Furniture Row Racing goes back to a one-car team this year after shutting its No. 77 operation and selling its charter to JTG Daugherty for that team’s No. 37 car.

RULES

MORE: An inside look at how the Hawkeye Inspection process works

NASCAR will debut a new inspection system this season. It’s unofficial name is the Hawkeye System, but NASCAR plans on announcing a name for it at a later date. The system will allow NASCAR greater scrutinize the entire car and also streamline the process. Some Ford drivers are hoping the new system keeps the manufacturers close since Ford has the oldest body compared to Toyota and Chevrolet.

Cup, Xfinity and Truck teams will be restricted to no more than five people over the wall to service the vehicle on a pit stop, eliminating one position.

Should a team change an engine in its primary car during Daytona Speedweeks for something other than crash damage, the team will be forced to start at the rear of their qualifying race (if the change takes place before then), start at the rear for the Daytona 500 and start at the rear of the field for the next race the car is entered.

No longer will a driver have to sit in their car on pit road while serving a timed penalty during a practice session. Those penalties will be served in the garage.

The phrase “encumbered” is a thing of the past, but the penalty remains.

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Friday 5: Questions about size of future Hall of Fame classes

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After NASCAR celebrates the ninth Hall of Fame class tonight (8 p.m. ET on NBCSN), questions may soon arise about how many inductees should be honored annually.

NASCAR inducts five people each year. When NASCAR announced eligibility changes in 2013, a former series executive said that the sanctioning body would “give strong consideration” to if five people should be inducted each year and if there should be a veteran’s committee “after the 10th class is seated.’’

The 10th class — which Jeff Gordon will be eligible for and expected to headline— will be selected later this year and honored in 2019. That gives NASCAR a year to determine what changes to make if officials follow the schedule mentioned in 2013. NASCAR has discussed different scenarios as part of its examination of the Hall of Fame.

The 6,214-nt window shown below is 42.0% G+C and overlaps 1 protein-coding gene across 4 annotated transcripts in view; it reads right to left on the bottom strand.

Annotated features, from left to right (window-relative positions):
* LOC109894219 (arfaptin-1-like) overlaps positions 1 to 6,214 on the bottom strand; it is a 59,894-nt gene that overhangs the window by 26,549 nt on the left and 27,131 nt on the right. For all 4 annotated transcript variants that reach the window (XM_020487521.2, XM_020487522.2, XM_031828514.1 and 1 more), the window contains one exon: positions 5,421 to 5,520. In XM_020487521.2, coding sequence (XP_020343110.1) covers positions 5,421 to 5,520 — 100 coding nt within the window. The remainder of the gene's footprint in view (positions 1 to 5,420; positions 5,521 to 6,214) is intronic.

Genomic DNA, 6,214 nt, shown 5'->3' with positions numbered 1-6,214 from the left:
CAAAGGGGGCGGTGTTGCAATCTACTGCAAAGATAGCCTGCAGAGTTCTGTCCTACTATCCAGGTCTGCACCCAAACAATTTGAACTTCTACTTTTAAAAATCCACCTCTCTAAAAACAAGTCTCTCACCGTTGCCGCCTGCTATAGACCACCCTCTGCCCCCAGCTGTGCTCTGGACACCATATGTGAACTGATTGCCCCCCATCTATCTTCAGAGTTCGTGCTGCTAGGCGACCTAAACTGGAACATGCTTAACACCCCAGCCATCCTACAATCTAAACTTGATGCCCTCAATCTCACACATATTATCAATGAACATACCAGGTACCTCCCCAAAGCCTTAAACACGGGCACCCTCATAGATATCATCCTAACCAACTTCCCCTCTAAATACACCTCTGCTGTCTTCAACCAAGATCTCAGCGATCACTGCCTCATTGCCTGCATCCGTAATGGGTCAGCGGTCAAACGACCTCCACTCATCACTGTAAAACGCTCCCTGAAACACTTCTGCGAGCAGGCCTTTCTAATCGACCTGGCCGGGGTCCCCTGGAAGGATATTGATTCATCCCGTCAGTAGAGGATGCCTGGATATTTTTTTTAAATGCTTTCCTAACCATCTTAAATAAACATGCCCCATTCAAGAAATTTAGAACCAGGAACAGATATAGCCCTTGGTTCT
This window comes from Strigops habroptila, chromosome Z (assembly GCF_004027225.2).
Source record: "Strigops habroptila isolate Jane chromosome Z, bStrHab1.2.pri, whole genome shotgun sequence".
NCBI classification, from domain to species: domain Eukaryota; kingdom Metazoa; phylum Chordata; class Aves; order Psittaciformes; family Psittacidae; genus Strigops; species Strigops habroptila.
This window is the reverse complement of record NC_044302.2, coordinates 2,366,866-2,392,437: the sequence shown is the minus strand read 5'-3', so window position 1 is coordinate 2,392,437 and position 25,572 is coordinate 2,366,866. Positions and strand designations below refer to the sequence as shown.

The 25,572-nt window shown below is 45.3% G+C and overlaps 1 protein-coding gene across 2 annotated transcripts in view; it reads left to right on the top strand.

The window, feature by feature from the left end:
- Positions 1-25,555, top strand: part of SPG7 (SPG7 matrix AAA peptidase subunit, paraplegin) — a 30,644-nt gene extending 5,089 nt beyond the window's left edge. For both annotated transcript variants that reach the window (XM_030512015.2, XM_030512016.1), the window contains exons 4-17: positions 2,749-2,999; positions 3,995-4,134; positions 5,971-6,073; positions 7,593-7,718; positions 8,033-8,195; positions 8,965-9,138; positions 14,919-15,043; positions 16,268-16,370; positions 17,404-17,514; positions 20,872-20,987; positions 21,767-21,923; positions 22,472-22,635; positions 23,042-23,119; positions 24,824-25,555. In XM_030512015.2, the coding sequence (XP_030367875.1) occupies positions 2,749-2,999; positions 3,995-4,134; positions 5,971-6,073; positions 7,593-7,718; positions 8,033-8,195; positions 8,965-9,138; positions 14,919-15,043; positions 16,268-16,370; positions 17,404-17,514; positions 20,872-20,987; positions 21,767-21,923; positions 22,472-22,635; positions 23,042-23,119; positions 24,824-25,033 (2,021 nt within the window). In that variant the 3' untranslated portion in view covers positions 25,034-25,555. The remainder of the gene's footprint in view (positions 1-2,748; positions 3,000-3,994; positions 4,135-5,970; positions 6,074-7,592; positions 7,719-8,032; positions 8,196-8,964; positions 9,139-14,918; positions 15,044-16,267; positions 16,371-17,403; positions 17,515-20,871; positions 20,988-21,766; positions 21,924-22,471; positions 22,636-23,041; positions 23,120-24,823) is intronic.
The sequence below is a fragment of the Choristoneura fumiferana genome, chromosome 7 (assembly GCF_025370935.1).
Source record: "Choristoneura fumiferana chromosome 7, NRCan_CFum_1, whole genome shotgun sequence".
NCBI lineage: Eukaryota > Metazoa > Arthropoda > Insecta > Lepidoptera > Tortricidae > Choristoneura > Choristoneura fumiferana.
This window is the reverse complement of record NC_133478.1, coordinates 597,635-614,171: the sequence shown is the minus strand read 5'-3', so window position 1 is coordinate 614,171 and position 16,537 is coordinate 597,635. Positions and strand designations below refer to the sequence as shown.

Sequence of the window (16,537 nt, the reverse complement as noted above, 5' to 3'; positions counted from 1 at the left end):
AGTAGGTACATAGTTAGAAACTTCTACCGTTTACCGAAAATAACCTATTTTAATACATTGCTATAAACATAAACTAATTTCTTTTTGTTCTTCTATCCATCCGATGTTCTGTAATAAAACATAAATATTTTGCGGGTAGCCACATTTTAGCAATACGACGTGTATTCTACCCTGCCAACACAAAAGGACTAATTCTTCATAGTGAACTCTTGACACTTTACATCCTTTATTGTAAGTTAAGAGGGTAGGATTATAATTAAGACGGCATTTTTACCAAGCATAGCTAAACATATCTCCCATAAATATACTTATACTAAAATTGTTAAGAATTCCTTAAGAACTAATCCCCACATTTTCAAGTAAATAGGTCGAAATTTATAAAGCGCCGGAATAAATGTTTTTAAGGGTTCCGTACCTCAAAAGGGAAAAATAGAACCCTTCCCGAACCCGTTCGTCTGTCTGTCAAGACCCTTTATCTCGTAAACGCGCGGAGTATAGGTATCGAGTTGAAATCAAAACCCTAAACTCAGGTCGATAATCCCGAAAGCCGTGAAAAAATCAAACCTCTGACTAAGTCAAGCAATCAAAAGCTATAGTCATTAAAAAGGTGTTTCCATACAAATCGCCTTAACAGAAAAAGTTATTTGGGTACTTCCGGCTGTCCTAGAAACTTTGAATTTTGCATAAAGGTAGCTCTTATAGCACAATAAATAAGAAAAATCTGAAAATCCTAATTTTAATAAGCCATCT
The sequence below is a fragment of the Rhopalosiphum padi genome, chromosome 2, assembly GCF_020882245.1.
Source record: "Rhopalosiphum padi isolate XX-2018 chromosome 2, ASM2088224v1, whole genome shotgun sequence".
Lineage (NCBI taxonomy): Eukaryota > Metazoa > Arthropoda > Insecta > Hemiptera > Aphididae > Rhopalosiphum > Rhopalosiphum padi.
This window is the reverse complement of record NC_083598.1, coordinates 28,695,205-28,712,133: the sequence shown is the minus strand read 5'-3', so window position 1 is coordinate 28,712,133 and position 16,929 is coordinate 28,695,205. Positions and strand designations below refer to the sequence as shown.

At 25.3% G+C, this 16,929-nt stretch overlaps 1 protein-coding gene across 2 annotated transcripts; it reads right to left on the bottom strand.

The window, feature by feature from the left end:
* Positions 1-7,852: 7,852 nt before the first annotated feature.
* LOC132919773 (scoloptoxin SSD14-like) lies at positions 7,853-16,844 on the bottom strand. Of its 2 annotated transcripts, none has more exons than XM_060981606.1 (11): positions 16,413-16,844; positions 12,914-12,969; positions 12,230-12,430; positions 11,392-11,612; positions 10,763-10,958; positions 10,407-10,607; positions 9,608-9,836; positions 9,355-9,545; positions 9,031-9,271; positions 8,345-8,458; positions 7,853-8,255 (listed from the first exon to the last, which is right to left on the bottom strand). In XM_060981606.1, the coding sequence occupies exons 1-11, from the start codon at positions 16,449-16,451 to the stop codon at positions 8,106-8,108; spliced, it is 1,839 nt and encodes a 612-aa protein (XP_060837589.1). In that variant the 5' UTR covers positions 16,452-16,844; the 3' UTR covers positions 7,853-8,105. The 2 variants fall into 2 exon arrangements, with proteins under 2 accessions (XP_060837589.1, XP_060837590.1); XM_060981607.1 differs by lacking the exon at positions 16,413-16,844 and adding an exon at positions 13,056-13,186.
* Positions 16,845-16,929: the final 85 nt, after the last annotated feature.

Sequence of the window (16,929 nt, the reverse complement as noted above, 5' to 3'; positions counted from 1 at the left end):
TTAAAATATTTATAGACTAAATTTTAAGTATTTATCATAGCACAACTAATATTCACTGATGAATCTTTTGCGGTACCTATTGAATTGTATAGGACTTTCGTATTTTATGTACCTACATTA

Among the questions NASCAR could face is should no more than three people be inducted a year? Should only nominees who receive a specific percentage of the vote be inducted? Should other methods be considered in determining who enters the Hall? 

Only one of the last five classes had all five inductees selected on at least 50 percent of the ballots. Five people in the last three classes each received less than 50 percent of the vote.

The challenge is that if NASCAR reduced the number of people inducted after the Class of 2019, it could create a logjam in the coming years.

Tony Stewart and Carl Edwards (provided Edwards does not return to run a significant number of races) would be eligible for the Class of 2020.

Dale Earnhardt Jr. and Matt Kenseth (provided Kenseth does not return to run a significant number of races) would be eligible for the Class of 2021.

Stewart would appear to be a lock for his year and it seems likely Earnhardt would make it as well his first year.

If the Hall of Fame classes were cut to three a year, and Stewart, Earnhardt and Kenseth each were selected in those two years, that would leave three spots during that time for others.

The nominees for this year’s class included former champions Bobby Labonte and Alan Kulwicki, crew chief Harry Hyde (56 wins, 88 poles) and Waddell Wilson (22 wins, 32 poles), car owners Roger Penske, Jack Roush and Joe Gibbs and Cup drivers Buddy Baker, Davey Allison and Ricky Rudd.

A 2019 Class that might feature Jeff Gordon, Harry Hyde, Buddy Baker and two others would still leave some worthy candidates who might not make it for a couple of years if the number of inductees is reduced.